Stored procedure

From MidrangeWiki
Jump to: navigation, search

Stored procedures are a way to extend database functionality. Wikipedia calls a stored procedure a subroutine, which is as good a definition as any. Stored procedures (SP from here on) can be used to:

  • Encapsulate complex processing
  • Update a table. Sure, UPDATE does that, but then the end user (web developer) needs to be familiar with your database.
  • Return data to SQL such as a result set. Again, isolate the database from the UI. A result set can consolidate columns from several tables, in essence hiding the JOINS from the ultimate end user of the data.
  • Provide a service to SQL like RTVSYSVAL.

IBM have a 2006 Redbook entitled Stored Procedures, Triggers, and User-Defined Functions on DB2 Universal Database for iSeries. It's old but it provides a foundation for understanding stored procedures.

SPs are an inherent part of DB2; they are part of the database. On other platforms, the logic section of SPs is written using SQL. That's a choice on DB2 for i as well, and this is called an SQL (or MAIN) Stored Procedure. We have another choice as well, and that is to write the logic using an HLL like RPG. This is called an External stored procedure. In either case, you register a SP with DB2 via the SQL CREATE PROCEDURE statement. To use a stored procedure in your SQL, use the CALL statement.

While all programs on the IBM i can be called as stored procedures, note that CL commands are not programs. One way around this is to use QSYS.QCMDEXEC() or QSYS.QCMDEXEC2() stored procedures. You can also use the CL: prefix to use CL commands directly in your own SQL stored procedure. For example:


An external SP interfaces with DB2 via the parameter list. There are several parameter styles, depending on whether you will need to handle NULL values or not.


  • Example tables
  • Example SQL SP
    • One return variable
    • Result set
  • Example RPGLE SP
    • One return variable
    • Result set
  • Multiple parameter list usage
  • Canonical documentation for parameter lists
  • Consume a result set. Java?

Error Handling in MAIN Stored Procedures

The following is an abbreviates SQL stored procedure that demonstrates three methods of error handling.

The first method (at marker <<< 1 >>> ) is to declare a global error handler. The global handler can be for either exit processing or continuation processing. It can also handle any combination of exception, warning, and/or not found conditions.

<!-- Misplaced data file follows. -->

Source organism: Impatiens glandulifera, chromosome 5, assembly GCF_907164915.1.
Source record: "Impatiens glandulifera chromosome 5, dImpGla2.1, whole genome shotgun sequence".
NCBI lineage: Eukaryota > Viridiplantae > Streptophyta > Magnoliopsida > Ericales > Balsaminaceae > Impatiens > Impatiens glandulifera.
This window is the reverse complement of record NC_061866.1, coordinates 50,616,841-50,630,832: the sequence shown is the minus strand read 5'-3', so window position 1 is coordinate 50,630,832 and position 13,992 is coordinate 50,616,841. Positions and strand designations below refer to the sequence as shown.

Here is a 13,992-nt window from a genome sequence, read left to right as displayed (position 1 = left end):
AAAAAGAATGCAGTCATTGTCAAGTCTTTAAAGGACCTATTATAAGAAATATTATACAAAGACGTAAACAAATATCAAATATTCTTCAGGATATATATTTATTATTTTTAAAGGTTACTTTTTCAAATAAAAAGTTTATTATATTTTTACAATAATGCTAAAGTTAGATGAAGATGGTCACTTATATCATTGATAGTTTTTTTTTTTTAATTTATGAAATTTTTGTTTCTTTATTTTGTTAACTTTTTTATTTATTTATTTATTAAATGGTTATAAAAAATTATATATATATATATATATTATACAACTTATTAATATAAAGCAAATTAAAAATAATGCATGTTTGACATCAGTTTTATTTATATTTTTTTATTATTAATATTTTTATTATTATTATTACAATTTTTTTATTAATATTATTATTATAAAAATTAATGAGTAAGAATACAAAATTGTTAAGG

The second method (at marker <<< 2 >>> ) is to declare a local error handler. This one must be inside of another BEGIN ... END statement block. When the statement block ends the local error handler is no longer in effect.

The third method (at marker <<< 3 >>> ) is to explicitly check the SQL state returned by the last statement executed. This involves coding a Get Current Diagnostics Condition 1 statement to retrieve the returned SQL state. The presence of this statement prevents SQL from performing default error handling for the preceding statement.

Create or Replace Procedure IM_MAINTENANCE
      In    CompNumb    Char(5)
    , In    ItemNumb    Char(18)
            Dynamic Result Sets 1
            Language SQL
            Modifies SQL Data
            Program Type MAIN
            New Savepoint Level
            Specific IMMAINTSP

 Set Option AlwBlk    = *AllRead
          , AlwCpyDta = *Optimize
          , CloSqlCsr = *EndActGrp
          , Commit    = *CHG
          , DatFmt    = *ISO
          , DbgView   = *Source
          , DecResult = (31,31,00)
          , DftRdbCol = *None
          , DynDftCol = *No
          , DynUsrPrf = *User
          , ExtInd    = *YES
          , LangId    = ENU
          , Output    = *Print
          , SrtSeq    = *Hex
          , UsrPrf    = *User

MyProc: Begin
-- variable definitions
 Declare CompId    BigInt;             -- company master id
 Declare DtaLib    Char(10);
 Declare ItmTid    BigInt;             -- item number id
 Declare SqlStmt   VarChar(3000);

 Declare IGNORE_VALUE  SmallInt Default -7;

 Declare CurState  Char(5);
 Declare ErrState  Char(5);
 Declare ErrPrfx   Char(11) Default 'IMMAINTSP: ';
 Declare ErrText   VarChar(300);

-- global exit handler
 Declare Exit Handler for SQLEXCEPTION, SQLWARNING, NOT FOUND              <<< 1 >>>
     Get Current Diagnostics Condition 1
         ErrState = Returned_SqlState;
     Set ErrText = ErrPrfx || ErrText || '  State=' || ErrState;
     Signal SqlState '88W00' Set Message_Text = ErrText;

-- clean up alias definition if needed
   Declare Continue Handler for SQLSTATE '42704' Begin End; -- notfnd      <<< 2 >>>
   Set ErrText = 'Initial cleanup of alias failed.';

-- validate company master using static SQL
 Set ErrText = 'Company number validation failed.';
 Select CiCompPTid, LibCde
   Into CompId, DtaLib
   From SHR460/CICOMPPV02
  Where CIORGKY = CompNumb;

 IF CompId is NULL
 Or DtaLib is NULL Then
    Set ErrText = 'Company number not on file or data library missing.';
    Signal SqlState '88W01' Set Message_Text = ErrText;
 End If;

-- point to local company data library
 Set ErrText = 'Set path failed.';
              ,"QGPL";                 -- for dynamic SQL

 Set ErrText = 'Setting schema '||DtaLib||' failed.';
 Set Schema DtaLib;

 Get Current Diagnostics Condition 1 CurState = Returned_SqlState;         <<< 3 >>>
 If Substr(CurState,1,2) <> '00'
 Or Not Exists (Select 1 from QSYS2/SYSSCHEMAS
                 where System_Schema_Name = BackupLibrary) Then
   Signal SqlState '88W02' Set Message_Text = ErrText;
 End If;


-- return to caller

Note: Instead of method three (above), you can simply declare a variable called exactly "SQLSTATE" (or "SQLCODE") and SQL will automatically store the result of executing the last statement in that variable for you to test directly. For example:

 Declare SqlState Char(5)  Default '00000';
-- or --
 Declare SqlCode  SmallInt Default 0;